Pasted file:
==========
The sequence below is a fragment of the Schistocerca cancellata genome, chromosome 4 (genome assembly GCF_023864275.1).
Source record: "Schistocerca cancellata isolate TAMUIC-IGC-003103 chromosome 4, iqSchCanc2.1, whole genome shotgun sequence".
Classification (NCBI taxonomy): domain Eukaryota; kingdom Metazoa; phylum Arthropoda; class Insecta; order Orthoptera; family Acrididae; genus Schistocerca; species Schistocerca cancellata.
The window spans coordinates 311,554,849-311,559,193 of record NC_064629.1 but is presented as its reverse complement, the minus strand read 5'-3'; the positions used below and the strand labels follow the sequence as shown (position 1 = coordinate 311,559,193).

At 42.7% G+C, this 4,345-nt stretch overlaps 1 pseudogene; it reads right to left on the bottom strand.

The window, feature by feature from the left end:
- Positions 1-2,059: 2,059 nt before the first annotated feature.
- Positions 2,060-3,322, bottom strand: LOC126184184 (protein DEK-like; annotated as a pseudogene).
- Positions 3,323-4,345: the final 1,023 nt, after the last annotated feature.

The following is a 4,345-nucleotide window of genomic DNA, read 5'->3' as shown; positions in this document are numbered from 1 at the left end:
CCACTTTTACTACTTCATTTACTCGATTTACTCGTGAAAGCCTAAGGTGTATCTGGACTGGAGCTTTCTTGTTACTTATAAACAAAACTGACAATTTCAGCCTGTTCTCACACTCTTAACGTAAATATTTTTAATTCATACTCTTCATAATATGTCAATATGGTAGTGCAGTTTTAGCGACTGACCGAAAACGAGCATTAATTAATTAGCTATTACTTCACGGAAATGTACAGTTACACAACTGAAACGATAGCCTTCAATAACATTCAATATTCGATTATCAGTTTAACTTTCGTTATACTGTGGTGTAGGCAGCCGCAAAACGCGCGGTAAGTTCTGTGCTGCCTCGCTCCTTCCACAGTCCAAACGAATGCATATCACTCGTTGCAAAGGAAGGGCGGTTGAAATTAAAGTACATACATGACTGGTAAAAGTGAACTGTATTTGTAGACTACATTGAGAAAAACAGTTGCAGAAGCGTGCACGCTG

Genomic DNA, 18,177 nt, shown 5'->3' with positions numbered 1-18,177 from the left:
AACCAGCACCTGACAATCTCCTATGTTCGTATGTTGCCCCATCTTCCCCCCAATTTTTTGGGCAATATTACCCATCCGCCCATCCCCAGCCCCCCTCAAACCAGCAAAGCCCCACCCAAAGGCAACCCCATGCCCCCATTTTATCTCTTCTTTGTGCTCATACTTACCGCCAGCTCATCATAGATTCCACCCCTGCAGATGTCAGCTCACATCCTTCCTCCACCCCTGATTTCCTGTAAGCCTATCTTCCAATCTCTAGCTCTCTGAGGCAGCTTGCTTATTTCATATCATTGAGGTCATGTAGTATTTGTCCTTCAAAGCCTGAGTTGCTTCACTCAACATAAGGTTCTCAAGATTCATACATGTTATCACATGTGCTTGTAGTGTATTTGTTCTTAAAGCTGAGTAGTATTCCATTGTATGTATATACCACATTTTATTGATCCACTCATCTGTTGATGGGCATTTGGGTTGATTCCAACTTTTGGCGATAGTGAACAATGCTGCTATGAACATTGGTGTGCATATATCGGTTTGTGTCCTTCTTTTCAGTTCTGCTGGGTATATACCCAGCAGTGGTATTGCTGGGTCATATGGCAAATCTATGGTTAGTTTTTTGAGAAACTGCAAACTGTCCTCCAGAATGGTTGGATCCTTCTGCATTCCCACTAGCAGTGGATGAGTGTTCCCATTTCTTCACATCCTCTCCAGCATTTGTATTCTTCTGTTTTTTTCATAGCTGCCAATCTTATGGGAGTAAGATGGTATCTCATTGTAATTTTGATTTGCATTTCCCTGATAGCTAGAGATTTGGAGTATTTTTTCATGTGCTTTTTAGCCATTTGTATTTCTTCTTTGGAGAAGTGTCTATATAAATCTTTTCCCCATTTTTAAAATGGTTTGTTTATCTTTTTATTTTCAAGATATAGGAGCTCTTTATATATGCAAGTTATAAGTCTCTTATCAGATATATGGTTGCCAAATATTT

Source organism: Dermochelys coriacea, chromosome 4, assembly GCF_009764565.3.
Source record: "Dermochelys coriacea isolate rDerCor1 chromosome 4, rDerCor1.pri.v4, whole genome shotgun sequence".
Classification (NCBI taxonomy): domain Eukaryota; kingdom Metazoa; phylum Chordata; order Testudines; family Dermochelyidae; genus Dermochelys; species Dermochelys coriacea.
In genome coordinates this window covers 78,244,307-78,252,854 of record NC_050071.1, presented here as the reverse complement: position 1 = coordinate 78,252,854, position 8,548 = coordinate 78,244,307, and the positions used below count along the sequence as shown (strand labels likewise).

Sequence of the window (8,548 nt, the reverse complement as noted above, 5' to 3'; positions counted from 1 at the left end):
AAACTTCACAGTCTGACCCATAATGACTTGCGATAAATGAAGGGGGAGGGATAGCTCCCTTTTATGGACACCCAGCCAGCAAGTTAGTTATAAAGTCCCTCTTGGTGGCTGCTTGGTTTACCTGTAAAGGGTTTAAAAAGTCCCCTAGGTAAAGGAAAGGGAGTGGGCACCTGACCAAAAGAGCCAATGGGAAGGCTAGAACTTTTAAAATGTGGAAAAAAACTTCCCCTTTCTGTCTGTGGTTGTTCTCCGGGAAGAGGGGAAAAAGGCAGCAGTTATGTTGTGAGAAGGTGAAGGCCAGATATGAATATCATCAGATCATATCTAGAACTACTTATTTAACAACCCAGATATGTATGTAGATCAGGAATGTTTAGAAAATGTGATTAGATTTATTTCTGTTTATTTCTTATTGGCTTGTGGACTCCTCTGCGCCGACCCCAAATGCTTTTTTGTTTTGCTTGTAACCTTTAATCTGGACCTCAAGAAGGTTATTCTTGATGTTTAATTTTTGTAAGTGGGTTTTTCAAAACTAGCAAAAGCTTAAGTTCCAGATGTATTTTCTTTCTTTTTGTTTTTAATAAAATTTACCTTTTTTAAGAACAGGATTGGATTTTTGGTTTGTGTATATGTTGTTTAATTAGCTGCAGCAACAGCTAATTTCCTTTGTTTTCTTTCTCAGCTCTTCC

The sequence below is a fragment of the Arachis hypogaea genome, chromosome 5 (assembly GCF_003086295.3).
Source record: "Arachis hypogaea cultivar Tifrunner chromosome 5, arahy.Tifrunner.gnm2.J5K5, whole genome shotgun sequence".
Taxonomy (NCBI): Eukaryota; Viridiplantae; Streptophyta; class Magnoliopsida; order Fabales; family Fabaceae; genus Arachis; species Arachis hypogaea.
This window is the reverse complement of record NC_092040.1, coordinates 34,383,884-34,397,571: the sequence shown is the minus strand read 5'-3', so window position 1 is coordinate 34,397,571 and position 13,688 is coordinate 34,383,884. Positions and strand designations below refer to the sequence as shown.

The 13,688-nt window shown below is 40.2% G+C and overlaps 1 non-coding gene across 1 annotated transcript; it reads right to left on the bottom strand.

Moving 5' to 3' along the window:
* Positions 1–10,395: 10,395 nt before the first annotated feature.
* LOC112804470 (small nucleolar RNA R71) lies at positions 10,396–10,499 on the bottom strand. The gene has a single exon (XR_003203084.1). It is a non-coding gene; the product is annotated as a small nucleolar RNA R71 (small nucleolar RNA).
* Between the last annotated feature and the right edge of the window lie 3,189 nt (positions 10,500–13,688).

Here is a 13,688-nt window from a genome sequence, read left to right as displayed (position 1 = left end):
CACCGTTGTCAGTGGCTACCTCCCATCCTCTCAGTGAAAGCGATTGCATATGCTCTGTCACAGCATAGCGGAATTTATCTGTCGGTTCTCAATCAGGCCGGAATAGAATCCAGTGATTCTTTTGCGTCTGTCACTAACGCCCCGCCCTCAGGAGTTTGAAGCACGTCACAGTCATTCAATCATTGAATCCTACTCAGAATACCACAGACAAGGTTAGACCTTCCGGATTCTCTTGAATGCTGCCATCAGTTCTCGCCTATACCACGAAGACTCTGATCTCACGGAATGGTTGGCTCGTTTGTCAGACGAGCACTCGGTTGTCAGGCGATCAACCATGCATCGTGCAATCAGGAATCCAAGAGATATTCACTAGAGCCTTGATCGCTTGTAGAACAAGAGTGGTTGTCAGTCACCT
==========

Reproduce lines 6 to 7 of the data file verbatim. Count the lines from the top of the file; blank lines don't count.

The window, feature by feature from the left end:
- Positions 1-2,059: 2,059 nt before the first annotated feature.